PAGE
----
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  #68961  
Old 20-04-2018, 10:34 AM
Nth Kent Eagle Nth Kent Eagle is offline
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If it is indeed too difficult to leave the EU with all the vested interests opposing then workers need to find another way to tackle rehional and social inequality and the ruinous trade deficit.
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  #68962  
Old 20-04-2018, 10:36 AM
Nth Kent Eagle Nth Kent Eagle is offline
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Originally Posted by Hpalace View Post
It’s funny. It’s as if brexiters think the majority of politicians agree with them and think leaving the customs union is a great idea. They don’t, they think it is a shit sandwich and are just building up enough excuses and people to blame so they can paint over the red line.

Ireland has proved remarkably helpful in the fudge creation.

Next up the single market. What is the point of leaving that if we are staying in the customs union? The Eu have kindly given us to the end of 2020 to fudge that one.
Agreed. The UK is a prisoner in the EU it seems.
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  #68963  
Old 20-04-2018, 10:41 AM
Hpalace Hpalace is offline
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Originally Posted by Nth Kent Eagle View Post
Agreed. The UK is a prisoner in the EU it seems.
Yep. Locked themselves in (they became the prisoner and the guard) in 1998. The U.K. did this voluntarily though. No one made them and in fact everyone, bar Michael gove, thought it was a brilliant idea at the time.
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  #68964  
Old 20-04-2018, 10:46 AM
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Originally Posted by Hpalace View Post
Yep. Locked themselves in (they became the prisoner and the guard) in 1998. The U.K. did this voluntarily though. No one made them and in fact everyone, bar Michael gove, thought it was a brilliant idea at the time.
If it really is the case that we are prisoners rather than members then every policy decision by the UK govrnment has to be factored into that backdrop. Gosh, we need a government not dependent upon the DUP.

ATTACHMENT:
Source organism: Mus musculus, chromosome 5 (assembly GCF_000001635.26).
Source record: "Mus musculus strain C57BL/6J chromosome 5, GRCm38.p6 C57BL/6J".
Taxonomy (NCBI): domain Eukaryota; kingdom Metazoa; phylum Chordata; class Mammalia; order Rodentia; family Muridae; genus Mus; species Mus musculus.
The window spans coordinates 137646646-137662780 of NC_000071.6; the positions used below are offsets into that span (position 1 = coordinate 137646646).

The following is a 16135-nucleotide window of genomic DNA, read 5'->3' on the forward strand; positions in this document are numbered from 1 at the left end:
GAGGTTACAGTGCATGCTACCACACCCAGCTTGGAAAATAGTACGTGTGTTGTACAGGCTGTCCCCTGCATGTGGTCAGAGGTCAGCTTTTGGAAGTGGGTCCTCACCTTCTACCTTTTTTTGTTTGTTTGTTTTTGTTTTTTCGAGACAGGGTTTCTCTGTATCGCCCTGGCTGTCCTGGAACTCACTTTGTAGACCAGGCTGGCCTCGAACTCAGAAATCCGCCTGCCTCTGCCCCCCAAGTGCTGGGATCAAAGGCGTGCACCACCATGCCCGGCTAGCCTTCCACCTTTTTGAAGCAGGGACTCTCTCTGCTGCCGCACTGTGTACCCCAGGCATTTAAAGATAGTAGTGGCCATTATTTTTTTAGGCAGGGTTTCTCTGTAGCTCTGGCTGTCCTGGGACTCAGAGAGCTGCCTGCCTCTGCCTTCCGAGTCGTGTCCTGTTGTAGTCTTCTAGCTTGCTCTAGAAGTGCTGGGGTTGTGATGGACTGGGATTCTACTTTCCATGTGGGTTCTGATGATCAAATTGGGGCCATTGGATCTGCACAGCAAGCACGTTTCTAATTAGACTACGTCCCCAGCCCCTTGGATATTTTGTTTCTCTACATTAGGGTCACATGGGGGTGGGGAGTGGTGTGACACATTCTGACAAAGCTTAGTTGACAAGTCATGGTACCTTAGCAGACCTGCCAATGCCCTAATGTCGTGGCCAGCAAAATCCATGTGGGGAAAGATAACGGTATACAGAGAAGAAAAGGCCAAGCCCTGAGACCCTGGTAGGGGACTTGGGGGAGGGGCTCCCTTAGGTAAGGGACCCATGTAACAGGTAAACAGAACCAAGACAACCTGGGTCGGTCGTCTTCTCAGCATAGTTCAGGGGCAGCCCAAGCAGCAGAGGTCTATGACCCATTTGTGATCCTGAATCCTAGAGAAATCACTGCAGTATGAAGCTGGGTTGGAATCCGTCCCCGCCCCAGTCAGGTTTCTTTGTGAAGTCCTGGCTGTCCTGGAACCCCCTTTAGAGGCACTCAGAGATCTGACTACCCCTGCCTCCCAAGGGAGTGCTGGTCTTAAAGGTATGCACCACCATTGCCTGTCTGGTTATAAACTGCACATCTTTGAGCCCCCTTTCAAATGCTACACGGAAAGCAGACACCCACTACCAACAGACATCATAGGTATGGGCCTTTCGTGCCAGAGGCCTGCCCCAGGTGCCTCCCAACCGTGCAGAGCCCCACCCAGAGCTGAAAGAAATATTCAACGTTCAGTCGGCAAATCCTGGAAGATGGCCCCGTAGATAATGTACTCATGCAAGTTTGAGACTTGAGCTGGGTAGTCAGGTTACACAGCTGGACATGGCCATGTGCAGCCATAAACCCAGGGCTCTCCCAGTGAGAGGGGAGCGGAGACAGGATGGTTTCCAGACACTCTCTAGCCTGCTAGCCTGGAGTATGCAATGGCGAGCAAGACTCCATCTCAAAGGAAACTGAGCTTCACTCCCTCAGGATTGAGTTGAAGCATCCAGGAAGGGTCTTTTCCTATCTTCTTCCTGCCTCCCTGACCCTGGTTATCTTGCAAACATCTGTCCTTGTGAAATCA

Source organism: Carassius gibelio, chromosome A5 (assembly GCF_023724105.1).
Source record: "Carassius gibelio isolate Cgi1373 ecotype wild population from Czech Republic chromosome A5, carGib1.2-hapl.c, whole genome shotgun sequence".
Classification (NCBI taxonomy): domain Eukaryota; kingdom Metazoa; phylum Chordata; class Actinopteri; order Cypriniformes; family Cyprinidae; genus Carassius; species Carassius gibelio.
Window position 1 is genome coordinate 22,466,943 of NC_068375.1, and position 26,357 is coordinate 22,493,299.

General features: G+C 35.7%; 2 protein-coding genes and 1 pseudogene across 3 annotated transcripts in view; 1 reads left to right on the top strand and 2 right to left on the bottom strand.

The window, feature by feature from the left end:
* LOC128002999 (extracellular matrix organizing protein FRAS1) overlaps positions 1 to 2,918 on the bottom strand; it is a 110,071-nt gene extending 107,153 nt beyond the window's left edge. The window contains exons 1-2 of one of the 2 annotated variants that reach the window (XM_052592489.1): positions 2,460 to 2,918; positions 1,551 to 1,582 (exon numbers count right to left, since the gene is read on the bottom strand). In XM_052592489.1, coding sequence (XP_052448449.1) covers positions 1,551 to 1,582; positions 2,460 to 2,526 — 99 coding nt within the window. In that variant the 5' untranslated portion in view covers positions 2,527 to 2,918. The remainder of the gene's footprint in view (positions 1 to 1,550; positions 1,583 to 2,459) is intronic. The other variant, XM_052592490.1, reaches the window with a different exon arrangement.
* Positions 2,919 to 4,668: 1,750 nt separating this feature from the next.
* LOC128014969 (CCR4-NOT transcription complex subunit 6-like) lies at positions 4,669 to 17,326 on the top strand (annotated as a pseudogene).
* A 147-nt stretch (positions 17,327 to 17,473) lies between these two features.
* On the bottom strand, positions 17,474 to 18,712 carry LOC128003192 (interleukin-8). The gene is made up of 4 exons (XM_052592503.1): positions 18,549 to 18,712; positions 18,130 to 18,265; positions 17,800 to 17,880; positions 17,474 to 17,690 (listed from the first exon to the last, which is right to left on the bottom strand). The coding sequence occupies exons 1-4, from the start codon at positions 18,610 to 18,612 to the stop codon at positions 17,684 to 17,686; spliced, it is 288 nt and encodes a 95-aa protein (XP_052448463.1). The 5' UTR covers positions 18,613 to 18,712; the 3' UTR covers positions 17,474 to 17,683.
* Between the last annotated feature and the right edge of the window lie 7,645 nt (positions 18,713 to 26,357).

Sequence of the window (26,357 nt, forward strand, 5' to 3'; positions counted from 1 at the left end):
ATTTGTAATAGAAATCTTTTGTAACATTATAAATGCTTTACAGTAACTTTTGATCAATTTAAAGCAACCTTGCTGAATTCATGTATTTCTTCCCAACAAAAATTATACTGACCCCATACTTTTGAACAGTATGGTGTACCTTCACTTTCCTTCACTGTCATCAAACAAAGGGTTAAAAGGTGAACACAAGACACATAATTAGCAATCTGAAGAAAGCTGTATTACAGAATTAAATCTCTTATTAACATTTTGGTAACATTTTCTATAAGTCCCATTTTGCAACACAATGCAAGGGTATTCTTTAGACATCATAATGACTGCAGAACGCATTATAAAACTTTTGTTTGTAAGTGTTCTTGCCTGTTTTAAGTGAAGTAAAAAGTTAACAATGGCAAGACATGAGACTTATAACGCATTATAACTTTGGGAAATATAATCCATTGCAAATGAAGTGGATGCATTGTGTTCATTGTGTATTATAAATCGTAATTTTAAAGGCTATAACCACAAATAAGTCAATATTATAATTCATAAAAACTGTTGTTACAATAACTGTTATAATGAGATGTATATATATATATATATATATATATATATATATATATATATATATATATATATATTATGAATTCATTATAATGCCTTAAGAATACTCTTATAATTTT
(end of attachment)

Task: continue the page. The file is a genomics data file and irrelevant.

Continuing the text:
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  #68965  
Old Yesterday, 08:27 AM
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Some more economic upbeat news for the doomsters to mull over

UK economic growth could pick up much more sharply than expected by the end of 2018, according to Mike Bell, a global market strategist at JPMorgan Asset Management.
That's because Bell expects inflation to fall quicker than most people expect, while wage growth will continue to increase steadily.
This creates situation where consumers are increasing their real wages and are more confident to spend.
That in turn will boost the wider UK economy, which is heavily consumer based.

The economic pain felt in the UK in the last couple of years since the Brexit vote looks to be coming to an end, according to Mike Bell, a global market strategist at JPMorgan Asset Management.

Speaking to journalists on Tuesday, Bell said that the combination of gradually rising wages, and the likelihood of sharply falling inflation could combine to make the UK's economic picture look far rosier than it has done since the referendum by the end of 2018.

Bell's basic argument is that as inflation falls and wages rise — leading to real wage growth for Brits — consumer confidence will increase, which traditionally augurs well for the UK's consumption based economy.

"By the end of the year wage growth will only be about 3%, but inflation could be back down pretty much at target [2%], so that real wages by the end of the year could be positive by 1%," he said. Wage growth in Britain right now is running at 2.8%, according to ONS data released this week.

"If that's the case then, there's historically been a pretty strong correlation between real wage growth and UK consumer confidence, and fundamentally between consumer confidence and retail sales," he said.

The outlook for the British high street in recent years — particularly since the Brexit vote — has been fairly bleak, but things could change as consumer confidence turns around, Bell reasoned.

"That very pessimistic view on the UK high street and consumption, which has been the reason that UK growth has been stuck in the doldrums over the last 18-24 months, we could be at the nadir for that, and about to see more of an improvement than most people are expecting," he said.

Most forecasters expect inflation to fall this year as the pound strengthens following its post-vote slump, and recent data, which has seen inflation fall from 3% to 2.5% in just two months, suggests that this hypothesis is correct. Bell. however, things the rate of inflation might fall even faster than most people expect.

"It's certainly not implausible that you see UK inflation back at, or maybe even below target, by the end of this year. I think that is probably under-appreciated."